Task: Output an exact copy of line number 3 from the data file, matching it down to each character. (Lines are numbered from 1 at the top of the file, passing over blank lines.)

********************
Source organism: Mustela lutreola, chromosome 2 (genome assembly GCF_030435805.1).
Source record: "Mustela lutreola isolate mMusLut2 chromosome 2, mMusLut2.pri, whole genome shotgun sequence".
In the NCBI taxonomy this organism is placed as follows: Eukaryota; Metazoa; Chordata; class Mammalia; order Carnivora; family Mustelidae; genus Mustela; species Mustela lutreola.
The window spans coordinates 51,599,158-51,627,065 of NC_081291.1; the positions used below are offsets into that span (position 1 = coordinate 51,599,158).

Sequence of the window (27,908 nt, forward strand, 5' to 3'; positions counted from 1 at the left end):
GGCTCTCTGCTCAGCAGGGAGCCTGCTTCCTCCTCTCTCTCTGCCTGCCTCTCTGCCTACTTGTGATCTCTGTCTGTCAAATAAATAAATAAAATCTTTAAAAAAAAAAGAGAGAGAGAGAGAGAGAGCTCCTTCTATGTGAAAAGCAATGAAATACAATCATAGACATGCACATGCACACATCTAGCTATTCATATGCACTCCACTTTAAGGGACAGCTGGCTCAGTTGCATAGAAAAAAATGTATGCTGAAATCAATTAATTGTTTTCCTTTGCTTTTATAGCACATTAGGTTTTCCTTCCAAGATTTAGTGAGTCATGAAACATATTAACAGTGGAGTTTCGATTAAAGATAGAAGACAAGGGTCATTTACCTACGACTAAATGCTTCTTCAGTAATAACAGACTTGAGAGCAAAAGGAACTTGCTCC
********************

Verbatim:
In the NCBI taxonomy this organism is placed as follows: Eukaryota; Metazoa; Chordata; class Mammalia; order Carnivora; family Mustelidae; genus Mustela; species Mustela lutreola.